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Hot!Measuring / Calculating battery power supply with FVR

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tubos
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2012/06/08 08:26:15 (permalink)
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Measuring / Calculating battery power supply with FVR

I would like to use the internal voltage reference
to calculate / measure the vdd = battery (LI ION 3.6v charged = 4.2v near empty ~3.0v)
Is it possible to do it internally without using an ADC pin ?
 
Is there any reference or tutorial about this?
 
#1

12 Replies Related Threads

    vl
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    Re:Measuring / Calculating battery power supply with FVR 2012/06/08 15:15:06 (permalink)
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    If you only want to compare the voltage level to a predefined threshold, you can use the FVR and the internal (or an external) comparator. You set the FVR to 1.024V, and use an external voltage divider (a pair of resistors) to translate your Vdd threshold into 1.024V.
    If you want to measure the voltage level, you'll need an ADC. Again, you'll have to use a voltage divider, as the internal ADC cannot use any reference voltage higher than Vdd, but comparing Vdd to a reference voltage of Vdd will not give you any useful information.
    #2
    WB
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    Re:Measuring / Calculating battery power supply with FVR 2012/06/26 13:30:11 (permalink)
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    The general formula for ADC conversion is:
    Voltage-to-be-measured/ADC Reference = ADC Result/ADC Maximum Result
     
    In your case:
    Voltage-to-be-measured = FVR (ADC channel set to read FVR)
    ADC Reference = Vdd (ADC reference set to Vdd)
    ADC Maximum Result = 0xFF (for 8-bit converters) or 0x3FF (for 10-bit converters)
     
    FVR is known and Vdd is unknown. Solve the equation for Vdd:
    Vdd = (FVR * ADC Maximum) / ADC Result
     
    For example, if FVR = 1.024 and you are using an 8-bit converter, then when the ADC result is 0x4E:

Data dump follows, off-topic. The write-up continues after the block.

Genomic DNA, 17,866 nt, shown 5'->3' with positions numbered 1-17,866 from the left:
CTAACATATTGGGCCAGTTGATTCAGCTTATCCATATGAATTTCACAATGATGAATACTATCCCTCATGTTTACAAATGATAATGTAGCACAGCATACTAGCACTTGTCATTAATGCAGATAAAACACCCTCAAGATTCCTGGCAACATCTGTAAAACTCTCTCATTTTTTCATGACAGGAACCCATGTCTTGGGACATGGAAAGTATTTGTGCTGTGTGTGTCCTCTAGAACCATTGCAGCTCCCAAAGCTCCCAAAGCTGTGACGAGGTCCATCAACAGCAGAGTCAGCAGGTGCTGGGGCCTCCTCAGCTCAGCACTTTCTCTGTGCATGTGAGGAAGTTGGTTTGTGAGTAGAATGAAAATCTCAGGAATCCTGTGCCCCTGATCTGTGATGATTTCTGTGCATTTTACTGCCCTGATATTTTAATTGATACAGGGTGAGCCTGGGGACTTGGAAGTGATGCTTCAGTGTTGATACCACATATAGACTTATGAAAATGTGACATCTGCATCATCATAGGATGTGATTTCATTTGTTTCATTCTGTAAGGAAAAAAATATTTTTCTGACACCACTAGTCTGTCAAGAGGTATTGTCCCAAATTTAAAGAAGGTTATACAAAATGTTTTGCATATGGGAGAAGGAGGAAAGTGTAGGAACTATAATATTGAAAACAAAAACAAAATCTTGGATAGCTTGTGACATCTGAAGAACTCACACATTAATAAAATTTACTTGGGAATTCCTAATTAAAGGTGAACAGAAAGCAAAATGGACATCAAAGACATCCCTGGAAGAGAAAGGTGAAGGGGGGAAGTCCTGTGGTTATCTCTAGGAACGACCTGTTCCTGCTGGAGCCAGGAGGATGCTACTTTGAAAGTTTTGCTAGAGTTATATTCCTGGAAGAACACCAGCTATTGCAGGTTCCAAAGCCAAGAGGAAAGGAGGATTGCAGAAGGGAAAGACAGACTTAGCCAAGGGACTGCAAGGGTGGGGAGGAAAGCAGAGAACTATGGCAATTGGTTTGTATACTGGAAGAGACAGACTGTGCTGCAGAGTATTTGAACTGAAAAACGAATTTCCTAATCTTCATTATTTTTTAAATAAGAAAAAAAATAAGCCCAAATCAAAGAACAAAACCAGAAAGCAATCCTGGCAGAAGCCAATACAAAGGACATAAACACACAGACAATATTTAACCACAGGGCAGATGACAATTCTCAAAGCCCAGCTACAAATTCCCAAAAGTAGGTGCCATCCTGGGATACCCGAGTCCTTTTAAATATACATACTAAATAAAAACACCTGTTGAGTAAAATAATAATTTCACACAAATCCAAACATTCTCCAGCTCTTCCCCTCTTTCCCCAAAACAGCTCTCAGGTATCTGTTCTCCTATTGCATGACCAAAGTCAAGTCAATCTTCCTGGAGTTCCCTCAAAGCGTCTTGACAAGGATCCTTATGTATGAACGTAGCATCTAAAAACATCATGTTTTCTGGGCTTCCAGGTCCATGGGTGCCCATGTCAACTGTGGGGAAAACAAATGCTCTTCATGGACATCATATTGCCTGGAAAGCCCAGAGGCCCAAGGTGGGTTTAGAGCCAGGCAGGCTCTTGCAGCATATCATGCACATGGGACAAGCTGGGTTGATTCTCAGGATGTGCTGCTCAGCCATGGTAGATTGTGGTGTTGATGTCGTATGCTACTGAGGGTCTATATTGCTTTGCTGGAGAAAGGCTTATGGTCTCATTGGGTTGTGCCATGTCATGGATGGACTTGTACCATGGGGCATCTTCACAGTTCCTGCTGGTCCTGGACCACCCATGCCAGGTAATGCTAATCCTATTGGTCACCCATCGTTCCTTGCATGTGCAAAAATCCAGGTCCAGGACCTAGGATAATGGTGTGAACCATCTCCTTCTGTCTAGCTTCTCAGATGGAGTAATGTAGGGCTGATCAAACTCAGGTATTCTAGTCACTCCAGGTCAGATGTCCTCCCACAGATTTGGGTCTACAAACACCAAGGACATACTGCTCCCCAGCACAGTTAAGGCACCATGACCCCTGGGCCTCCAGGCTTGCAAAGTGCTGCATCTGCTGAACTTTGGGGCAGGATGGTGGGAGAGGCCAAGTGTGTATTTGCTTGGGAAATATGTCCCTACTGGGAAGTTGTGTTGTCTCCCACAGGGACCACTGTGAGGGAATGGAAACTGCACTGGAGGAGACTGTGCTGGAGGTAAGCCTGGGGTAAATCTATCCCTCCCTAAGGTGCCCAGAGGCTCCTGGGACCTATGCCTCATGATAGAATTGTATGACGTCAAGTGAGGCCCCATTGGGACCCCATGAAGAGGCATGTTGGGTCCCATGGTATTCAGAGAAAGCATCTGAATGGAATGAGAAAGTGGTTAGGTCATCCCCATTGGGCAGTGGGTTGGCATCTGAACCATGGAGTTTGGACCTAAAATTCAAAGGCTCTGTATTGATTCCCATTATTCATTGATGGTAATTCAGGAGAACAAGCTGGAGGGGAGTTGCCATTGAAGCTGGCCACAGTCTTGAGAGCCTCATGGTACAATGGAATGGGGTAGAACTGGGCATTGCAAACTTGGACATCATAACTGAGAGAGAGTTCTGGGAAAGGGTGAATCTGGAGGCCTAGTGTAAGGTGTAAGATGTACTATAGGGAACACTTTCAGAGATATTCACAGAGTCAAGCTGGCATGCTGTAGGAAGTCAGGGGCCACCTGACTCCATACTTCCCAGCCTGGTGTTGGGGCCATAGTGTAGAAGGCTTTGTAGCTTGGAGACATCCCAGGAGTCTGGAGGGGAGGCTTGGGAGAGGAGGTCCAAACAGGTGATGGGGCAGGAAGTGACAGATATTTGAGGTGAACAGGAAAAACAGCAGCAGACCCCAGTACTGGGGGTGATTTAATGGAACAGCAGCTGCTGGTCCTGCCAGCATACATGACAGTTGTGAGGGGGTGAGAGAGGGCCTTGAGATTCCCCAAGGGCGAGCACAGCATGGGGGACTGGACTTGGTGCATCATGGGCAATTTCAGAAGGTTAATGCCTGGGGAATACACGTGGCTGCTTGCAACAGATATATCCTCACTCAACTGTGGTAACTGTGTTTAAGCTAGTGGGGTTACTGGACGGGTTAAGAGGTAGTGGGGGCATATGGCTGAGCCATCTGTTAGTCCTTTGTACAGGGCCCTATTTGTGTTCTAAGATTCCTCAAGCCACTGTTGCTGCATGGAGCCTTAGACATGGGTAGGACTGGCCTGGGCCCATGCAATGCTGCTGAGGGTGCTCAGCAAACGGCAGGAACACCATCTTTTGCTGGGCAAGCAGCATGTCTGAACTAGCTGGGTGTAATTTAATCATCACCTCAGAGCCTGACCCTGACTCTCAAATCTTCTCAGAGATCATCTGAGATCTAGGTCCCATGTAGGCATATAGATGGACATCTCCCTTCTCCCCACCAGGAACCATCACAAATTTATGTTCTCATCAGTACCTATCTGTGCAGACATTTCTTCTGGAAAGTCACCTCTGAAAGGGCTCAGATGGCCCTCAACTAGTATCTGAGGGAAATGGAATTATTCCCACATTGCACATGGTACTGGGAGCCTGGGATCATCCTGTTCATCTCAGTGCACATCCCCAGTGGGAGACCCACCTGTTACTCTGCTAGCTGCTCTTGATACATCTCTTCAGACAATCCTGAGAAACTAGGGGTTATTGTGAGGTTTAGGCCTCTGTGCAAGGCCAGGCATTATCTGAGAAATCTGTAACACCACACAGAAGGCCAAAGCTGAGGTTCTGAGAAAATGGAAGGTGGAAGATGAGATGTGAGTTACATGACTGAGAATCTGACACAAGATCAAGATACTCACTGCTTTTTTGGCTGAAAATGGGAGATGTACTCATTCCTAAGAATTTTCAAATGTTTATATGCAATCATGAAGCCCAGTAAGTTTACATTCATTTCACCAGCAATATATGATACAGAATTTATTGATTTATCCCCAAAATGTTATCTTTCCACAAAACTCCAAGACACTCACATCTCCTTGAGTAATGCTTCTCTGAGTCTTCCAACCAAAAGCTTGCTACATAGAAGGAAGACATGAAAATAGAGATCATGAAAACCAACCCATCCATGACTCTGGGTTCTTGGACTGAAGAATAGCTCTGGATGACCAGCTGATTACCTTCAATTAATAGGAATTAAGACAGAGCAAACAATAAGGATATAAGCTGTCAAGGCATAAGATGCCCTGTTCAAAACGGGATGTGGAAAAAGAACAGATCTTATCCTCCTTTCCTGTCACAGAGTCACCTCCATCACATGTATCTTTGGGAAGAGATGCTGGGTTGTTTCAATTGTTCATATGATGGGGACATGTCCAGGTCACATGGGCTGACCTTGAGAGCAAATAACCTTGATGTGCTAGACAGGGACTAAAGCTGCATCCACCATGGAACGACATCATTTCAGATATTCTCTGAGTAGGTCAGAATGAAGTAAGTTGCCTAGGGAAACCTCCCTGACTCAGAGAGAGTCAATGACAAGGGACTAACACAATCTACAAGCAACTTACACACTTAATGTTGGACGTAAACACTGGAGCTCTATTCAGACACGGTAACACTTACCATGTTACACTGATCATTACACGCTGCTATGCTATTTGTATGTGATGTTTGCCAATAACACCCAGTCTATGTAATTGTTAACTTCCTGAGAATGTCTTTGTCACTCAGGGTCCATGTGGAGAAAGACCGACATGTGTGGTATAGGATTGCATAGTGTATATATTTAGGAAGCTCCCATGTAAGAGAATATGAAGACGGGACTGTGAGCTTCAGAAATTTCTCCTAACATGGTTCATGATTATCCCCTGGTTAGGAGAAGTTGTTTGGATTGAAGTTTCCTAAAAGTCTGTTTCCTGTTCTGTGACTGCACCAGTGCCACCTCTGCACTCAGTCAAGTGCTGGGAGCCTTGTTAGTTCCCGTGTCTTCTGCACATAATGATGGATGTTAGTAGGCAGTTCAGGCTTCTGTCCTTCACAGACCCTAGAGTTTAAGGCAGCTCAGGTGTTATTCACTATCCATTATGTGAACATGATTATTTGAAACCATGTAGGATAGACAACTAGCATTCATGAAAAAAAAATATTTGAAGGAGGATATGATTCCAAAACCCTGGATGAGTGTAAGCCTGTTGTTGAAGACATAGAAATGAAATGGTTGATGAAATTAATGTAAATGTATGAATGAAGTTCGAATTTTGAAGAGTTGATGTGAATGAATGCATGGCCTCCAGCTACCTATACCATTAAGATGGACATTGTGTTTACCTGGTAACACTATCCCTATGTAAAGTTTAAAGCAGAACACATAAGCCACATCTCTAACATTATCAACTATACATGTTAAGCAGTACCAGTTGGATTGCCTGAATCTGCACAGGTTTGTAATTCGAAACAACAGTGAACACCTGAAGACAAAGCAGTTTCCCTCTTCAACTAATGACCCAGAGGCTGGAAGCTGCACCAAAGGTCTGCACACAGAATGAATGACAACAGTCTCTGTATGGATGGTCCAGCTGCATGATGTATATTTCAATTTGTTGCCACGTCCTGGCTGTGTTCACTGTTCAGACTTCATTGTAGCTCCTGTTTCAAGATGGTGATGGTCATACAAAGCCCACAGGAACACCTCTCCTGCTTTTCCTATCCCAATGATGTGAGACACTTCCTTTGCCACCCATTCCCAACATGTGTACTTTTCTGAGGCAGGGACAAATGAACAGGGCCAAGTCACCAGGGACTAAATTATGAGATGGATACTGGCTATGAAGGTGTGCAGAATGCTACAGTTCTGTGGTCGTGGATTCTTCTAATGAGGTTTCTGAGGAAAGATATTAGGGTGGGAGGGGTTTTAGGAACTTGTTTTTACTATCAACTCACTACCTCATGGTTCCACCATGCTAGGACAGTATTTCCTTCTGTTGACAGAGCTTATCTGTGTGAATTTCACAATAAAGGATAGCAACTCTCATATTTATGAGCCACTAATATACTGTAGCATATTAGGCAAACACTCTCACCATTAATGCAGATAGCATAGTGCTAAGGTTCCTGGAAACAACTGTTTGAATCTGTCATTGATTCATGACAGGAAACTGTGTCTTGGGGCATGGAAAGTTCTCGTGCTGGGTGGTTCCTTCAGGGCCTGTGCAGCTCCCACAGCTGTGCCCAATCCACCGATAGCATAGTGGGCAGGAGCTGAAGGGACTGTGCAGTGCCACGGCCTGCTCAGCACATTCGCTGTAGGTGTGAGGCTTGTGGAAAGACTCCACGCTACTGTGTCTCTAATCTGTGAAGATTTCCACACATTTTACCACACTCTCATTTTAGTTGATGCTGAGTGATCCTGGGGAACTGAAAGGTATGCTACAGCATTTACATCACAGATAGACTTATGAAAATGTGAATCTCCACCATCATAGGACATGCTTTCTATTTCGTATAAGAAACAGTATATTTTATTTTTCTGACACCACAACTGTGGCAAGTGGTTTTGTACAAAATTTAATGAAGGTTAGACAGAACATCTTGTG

Vdd = (1.024 * 255)/78
    Vdd = 3.35 V
    #3
    David
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    Re:Measuring / Calculating battery power supply with FVR 2017/06/27 04:39:06 (permalink)
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    I know this is an old post....
     
    I am trying to measure the supply voltage of a pic18f26k22.
    my meter reads about 4.95v the calcs with the FVR say the supply voltage is about 4.85v is this as close as I am going to get ?
     
    ps using all 10 bits 1024 for the calculation done on a calculator not is software yet !

    David
    I support http://picforum.ric323.com because this forum is often too broken to use!
    #4
    RISC
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    Re:Measuring / Calculating battery power supply with FVR 2017/06/27 05:15:22 (permalink)
    +2 (2)
    David,
    Did you check the datasheet electrical parameters from the FVR for your PIC ?
    This will explain to you that probably several percent of error must be expected and therefore you can only use 6 or 7 bits from ADC result...
    Regards
     
    #5
    Jim Nickerson
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    Re:Measuring / Calculating battery power supply with FVR 2017/06/27 06:41:30 (permalink)
    +2 (2)
    Good find RISC,
    That is quite a range
     

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    #6
    Mysil
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    Re:Measuring / Calculating battery power supply with FVR 2017/06/27 08:30:14 (permalink)
    +3 (3)
    Hi,
    The FVR peripherals in PIC microcontrollers are not calibrated by the factory.
    If you have 4.95 Volt from your multimeter, and 4.85 Volt from calculations using FVR,
    then you have One observation to build a Calibration table or formula.
     
    Specifications in the datasheet is for the extreme range of temperatures and supply voltages.
    With a known temperature and supply voltage, each device is likely to be stable within a smaller range.
     
    You may make similar calibration measurements with different supply voltages, and at high and low temperatures, to make a calibration table or formula, and program that in the microcontroller.
     
    It also depend on how much you thrust your multimeter as a voltage reference.